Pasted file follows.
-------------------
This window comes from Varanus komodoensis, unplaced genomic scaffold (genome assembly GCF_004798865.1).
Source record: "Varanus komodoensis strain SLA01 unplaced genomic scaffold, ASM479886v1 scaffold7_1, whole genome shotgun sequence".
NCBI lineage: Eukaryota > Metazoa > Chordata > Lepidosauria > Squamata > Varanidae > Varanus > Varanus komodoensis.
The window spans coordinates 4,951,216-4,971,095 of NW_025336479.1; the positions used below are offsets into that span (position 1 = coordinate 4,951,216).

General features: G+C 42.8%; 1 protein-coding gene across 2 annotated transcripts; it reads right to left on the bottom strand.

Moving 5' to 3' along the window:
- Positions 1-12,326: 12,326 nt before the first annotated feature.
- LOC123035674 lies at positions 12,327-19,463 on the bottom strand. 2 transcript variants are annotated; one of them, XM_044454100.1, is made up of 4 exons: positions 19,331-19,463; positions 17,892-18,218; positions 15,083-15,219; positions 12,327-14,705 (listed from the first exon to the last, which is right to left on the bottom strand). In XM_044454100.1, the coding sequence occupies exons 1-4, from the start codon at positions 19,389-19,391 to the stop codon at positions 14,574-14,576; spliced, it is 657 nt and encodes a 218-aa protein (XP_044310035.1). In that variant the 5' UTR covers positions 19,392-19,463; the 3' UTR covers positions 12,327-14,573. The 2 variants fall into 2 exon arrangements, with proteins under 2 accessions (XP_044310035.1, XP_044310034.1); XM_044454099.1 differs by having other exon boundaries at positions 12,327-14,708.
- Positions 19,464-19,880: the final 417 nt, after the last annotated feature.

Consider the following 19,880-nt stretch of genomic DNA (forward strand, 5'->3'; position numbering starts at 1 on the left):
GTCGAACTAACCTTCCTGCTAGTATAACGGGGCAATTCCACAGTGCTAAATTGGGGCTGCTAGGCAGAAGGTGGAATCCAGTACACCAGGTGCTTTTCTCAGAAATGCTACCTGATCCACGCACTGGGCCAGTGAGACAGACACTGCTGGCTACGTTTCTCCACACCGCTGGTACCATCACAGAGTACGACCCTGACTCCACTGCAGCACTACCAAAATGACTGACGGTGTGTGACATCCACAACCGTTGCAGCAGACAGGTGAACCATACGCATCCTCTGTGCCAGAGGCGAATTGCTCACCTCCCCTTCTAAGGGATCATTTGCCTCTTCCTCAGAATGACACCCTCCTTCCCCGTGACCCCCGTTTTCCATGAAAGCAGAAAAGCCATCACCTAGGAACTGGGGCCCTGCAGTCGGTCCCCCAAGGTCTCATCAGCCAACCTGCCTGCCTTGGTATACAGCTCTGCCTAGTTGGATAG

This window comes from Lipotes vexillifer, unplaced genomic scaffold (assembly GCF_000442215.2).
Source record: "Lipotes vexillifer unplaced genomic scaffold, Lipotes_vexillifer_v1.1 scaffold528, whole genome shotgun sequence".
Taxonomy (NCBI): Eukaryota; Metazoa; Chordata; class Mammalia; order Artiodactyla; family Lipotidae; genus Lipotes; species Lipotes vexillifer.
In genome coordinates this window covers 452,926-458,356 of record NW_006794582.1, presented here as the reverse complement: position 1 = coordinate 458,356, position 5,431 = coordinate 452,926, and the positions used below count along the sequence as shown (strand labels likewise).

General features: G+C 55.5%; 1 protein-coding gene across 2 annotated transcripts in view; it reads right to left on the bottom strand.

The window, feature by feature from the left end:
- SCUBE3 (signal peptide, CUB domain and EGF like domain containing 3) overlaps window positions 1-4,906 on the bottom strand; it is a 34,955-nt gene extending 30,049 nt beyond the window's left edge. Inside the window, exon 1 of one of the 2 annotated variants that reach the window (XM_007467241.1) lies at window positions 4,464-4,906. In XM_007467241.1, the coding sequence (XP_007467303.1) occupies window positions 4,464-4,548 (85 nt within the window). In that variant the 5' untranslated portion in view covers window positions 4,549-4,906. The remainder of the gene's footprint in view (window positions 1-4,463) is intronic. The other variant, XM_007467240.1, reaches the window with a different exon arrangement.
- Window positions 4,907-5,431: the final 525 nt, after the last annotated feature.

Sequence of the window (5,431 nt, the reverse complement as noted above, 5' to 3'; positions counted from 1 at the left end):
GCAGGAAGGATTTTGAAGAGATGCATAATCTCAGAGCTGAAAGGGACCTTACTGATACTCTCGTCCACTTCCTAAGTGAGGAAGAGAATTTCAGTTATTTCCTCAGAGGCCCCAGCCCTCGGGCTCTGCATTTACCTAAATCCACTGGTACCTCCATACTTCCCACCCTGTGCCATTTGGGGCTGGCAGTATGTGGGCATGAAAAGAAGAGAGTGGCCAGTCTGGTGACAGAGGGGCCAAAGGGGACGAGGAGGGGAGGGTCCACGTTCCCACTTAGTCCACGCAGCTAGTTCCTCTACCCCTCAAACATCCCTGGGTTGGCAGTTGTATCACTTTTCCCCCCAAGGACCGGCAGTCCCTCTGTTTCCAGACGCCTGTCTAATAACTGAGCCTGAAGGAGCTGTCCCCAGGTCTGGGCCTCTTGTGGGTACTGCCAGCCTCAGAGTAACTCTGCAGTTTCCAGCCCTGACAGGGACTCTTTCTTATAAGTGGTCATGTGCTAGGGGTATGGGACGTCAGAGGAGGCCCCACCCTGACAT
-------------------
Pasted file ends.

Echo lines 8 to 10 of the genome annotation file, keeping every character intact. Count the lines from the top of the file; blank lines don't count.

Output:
- LOC123035674 lies at positions 12,327-19,463 on the bottom strand. 2 transcript variants are annotated; one of them, XM_044454100.1, is made up of 4 exons: positions 19,331-19,463; positions 17,892-18,218; positions 15,083-15,219; positions 12,327-14,705 (listed from the first exon to the last, which is right to left on the bottom strand). In XM_044454100.1, the coding sequence occupies exons 1-4, from the start codon at positions 19,389-19,391 to the stop codon at positions 14,574-14,576; spliced, it is 657 nt and encodes a 218-aa protein (XP_044310035.1). In that variant the 5' UTR covers positions 19,392-19,463; the 3' UTR covers positions 12,327-14,573. The 2 variants fall into 2 exon arrangements, with proteins under 2 accessions (XP_044310035.1, XP_044310034.1); XM_044454099.1 differs by having other exon boundaries at positions 12,327-14,708.
- Positions 19,464-19,880: the final 417 nt, after the last annotated feature.

Consider the following 19,880-nt stretch of genomic DNA (forward strand, 5'->3'; position numbering starts at 1 on the left):